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Adapted for television by legendary comedy writer Larry Gelbart, the series has long since supplanted Altman's film in the public's consciousness. Life and death at a Mobile Army Surgical Hospital during the Korean War doesn't seem like ripe fodder for a comedy series, but M*A*S*H masterfully balanced laughter and tears (less so in its later, more preachy seasons). It often does play better without a laugh track (a viewing option for all episodes). During its run, M*A*S*H survived several delicate operations, including the departure of Gelbart after season 4 and the loss of core ensemble members McLean Stevenson as Col. Henry Blake and Wayne Rogers as Trapper John (after season 3), Larry Linville as Frank Burns (after season 5) and Gary Burghoff (a veteran of the original film) as Radar (after season 8). The show thrived with the introduction of some new blood, Henry Morgan as "regular Army" Col. Potter and Mike Farrell as compassionate BJ (season 4) and David Ogden Stiers as elitist Charles Emerson Winchester III (season 6).
M*A*S*H was honored with the prestigious Peabody Award "for the depth of its humor and the manner in which comedy is used to lift the spirit and, as well, to offer a profound statement on the nature of war." This was a sitcom that did not always leave you laughing, as witness the classic season 3 episode "Abyssinia, Henry." And throughout its run, M*A*S*H broke the sitcom mold with several episodes, including "The Interview" (season 4), in which Clete Roberts interviews the staff of the 4077th, "Point of View" (season 7), subjectively seen through the eyes of a wounded soldier and "Life Time" (season 8), which unfolds in real time. M*A*S*H boasted one of television's greatest ensembles, fully embodied characters who each became icons, most notably Alan Alda, who served with distinction as Hawkeye, the series' soul and conscience. But a special salute to Loretta Switt, whose Margaret Houlihan went from "Hot Lips" to nobody's pushover. From the "Pilot" to the feature-length finale, "Goodbye, Farewell & Amen," still the most-watched episode in history, this essential (but not so much if you bought the individual season sets) collection honors one of television's greatest half-hours. --Donald Liebenson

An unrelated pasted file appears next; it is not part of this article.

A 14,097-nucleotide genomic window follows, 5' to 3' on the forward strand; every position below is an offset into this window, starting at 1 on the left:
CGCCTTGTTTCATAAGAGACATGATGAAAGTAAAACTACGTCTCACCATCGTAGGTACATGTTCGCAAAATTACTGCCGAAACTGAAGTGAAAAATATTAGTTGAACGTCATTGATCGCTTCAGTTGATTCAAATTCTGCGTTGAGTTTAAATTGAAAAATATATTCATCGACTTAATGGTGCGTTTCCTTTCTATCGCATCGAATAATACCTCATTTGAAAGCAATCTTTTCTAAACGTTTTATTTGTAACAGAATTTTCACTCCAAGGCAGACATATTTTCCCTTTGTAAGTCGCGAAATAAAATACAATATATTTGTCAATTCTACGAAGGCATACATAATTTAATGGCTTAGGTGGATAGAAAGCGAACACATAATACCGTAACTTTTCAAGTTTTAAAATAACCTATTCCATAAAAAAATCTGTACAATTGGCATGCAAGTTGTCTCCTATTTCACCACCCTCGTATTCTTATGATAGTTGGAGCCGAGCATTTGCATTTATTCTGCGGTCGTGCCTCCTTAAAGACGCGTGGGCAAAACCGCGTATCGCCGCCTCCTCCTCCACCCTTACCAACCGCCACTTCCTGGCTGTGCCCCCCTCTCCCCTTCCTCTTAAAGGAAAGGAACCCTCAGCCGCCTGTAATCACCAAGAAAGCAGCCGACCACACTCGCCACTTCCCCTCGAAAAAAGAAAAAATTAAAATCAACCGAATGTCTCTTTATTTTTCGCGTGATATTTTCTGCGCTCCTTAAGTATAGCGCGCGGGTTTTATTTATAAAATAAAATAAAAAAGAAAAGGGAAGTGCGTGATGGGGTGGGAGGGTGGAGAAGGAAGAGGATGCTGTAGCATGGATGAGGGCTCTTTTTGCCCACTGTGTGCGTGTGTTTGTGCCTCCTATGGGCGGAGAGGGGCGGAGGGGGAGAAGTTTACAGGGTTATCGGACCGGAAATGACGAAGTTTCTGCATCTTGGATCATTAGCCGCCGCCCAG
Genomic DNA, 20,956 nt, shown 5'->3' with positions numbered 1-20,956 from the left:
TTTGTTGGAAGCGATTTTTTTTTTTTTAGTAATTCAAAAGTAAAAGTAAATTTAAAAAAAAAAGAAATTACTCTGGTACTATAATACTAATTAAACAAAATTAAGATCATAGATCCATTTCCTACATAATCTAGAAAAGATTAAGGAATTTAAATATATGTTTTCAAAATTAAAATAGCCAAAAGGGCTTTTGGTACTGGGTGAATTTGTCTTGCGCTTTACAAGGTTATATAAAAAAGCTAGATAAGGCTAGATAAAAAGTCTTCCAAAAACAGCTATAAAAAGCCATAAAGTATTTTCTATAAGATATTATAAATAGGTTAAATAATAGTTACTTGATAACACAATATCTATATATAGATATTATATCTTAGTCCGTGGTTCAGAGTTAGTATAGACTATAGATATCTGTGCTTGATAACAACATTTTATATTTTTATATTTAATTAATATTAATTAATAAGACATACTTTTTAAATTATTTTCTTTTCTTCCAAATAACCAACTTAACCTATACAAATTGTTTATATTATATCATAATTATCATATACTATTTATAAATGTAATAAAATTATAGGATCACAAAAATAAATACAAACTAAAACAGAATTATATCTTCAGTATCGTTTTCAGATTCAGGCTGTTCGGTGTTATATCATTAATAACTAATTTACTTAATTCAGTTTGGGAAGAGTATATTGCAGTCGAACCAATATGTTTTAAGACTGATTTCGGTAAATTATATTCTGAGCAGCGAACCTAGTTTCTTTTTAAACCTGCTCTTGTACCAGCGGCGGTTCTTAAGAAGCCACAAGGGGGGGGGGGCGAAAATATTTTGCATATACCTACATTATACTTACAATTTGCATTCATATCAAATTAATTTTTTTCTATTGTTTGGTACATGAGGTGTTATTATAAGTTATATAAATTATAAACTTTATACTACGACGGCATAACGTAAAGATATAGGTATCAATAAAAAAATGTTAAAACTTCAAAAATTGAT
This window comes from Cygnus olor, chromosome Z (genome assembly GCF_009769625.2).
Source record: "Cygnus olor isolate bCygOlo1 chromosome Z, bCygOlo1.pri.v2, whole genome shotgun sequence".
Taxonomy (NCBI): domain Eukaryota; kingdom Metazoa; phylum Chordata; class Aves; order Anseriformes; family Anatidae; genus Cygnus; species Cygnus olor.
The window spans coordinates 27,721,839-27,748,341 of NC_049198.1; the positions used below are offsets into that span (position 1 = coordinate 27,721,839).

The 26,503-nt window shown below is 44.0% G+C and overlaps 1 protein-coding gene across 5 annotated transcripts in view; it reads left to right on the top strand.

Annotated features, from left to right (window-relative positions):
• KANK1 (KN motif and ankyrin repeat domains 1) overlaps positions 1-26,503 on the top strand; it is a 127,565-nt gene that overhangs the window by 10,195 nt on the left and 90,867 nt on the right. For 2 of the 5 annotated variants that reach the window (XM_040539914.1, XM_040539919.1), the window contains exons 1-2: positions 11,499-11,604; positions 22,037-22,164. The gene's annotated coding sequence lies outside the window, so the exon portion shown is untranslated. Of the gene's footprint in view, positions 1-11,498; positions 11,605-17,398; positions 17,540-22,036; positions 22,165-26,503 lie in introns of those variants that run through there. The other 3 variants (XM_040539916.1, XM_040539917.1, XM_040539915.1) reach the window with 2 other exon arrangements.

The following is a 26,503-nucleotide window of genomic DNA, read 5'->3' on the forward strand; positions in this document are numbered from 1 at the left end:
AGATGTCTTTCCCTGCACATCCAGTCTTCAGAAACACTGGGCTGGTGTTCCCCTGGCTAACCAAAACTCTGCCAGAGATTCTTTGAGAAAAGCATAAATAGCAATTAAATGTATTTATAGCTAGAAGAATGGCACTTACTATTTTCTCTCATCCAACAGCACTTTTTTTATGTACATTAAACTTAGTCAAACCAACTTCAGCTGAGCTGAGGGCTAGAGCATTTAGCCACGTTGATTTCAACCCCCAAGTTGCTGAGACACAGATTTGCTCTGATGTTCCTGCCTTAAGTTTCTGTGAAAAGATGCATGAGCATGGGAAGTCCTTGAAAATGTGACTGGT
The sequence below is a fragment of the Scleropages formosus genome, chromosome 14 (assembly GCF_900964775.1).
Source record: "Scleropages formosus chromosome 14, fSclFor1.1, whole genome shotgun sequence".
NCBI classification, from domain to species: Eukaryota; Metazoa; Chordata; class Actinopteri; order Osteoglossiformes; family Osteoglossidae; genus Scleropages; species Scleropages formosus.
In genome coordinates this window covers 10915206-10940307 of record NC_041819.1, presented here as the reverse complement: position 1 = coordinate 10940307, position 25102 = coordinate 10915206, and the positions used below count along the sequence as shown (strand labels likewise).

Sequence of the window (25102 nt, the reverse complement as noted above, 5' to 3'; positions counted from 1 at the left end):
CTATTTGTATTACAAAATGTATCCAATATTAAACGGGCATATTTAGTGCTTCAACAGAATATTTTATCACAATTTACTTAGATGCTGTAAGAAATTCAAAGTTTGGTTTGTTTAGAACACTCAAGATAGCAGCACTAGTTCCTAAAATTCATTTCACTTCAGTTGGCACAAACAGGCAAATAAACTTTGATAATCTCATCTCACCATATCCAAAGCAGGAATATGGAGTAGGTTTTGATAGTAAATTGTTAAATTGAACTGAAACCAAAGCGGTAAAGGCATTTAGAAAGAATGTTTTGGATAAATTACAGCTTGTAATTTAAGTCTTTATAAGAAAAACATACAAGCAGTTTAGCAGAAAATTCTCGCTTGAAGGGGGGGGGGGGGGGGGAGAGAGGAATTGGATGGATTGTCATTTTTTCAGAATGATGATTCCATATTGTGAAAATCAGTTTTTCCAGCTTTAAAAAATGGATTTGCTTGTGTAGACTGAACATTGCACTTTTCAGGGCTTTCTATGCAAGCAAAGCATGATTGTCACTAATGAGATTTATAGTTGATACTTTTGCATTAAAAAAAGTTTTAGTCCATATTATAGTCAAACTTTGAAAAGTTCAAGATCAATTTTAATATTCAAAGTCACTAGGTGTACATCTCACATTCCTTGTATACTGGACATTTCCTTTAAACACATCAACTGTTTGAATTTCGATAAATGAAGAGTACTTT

Some of the episodes won't play , wasn't even offered any replacement or any rebate or compensation for the poor quality of this productPublished 4 days ago by Chris
I recall the first time I saw the entire MASH collection at Costco for $200.00, and thought I would never pay that much for the series even though I grew up on it. Read morePublished 4 days ago by Was Fast
Ok. Ive seen ALOT of Reviews on the Packaging concerning this product and the Cardboard Sleeves which caused Many concerns as far as longevity and scratches? Read morePublished 1 month ago by C. hiester
I've waited years for this. Now I have it. Can't wait to watch it.Published 1 month ago by Jeffery Ellison
Several of the DVDs were not viewable due to scratches. I love the series but the packaging was very subpar. Very disappointed in "new" scratched DVDs.Published 1 month ago by Smoov
|Topic||From this Discussion|
There is an option of "no laugh track" on all the discs in the box set of M*A*S*H Martinis and Medicine.
Nov 13, 2006 by Chgo1951f | See all 8 posts
Asked and answered in previous discussions. English and Spanish subbies as well as English Closed Captions.
Jan 31, 2010 by Eric Pregosin | See all 4 posts
|The 30 Year Reunion Extra||
Feb 11, 2007 by S. Radler | See all 2 posts
|All of the sudden unavailable||
Fox is putting this on moratorium immediately. It's no longer being pressed.
Dec 24, 2006 by J. Kramer | See all 9 posts
That's exactly what they mean. I have played 5:00 Charlie both ways.
Feb 10, 2007 by Eric Pregosin | See all 3 posts
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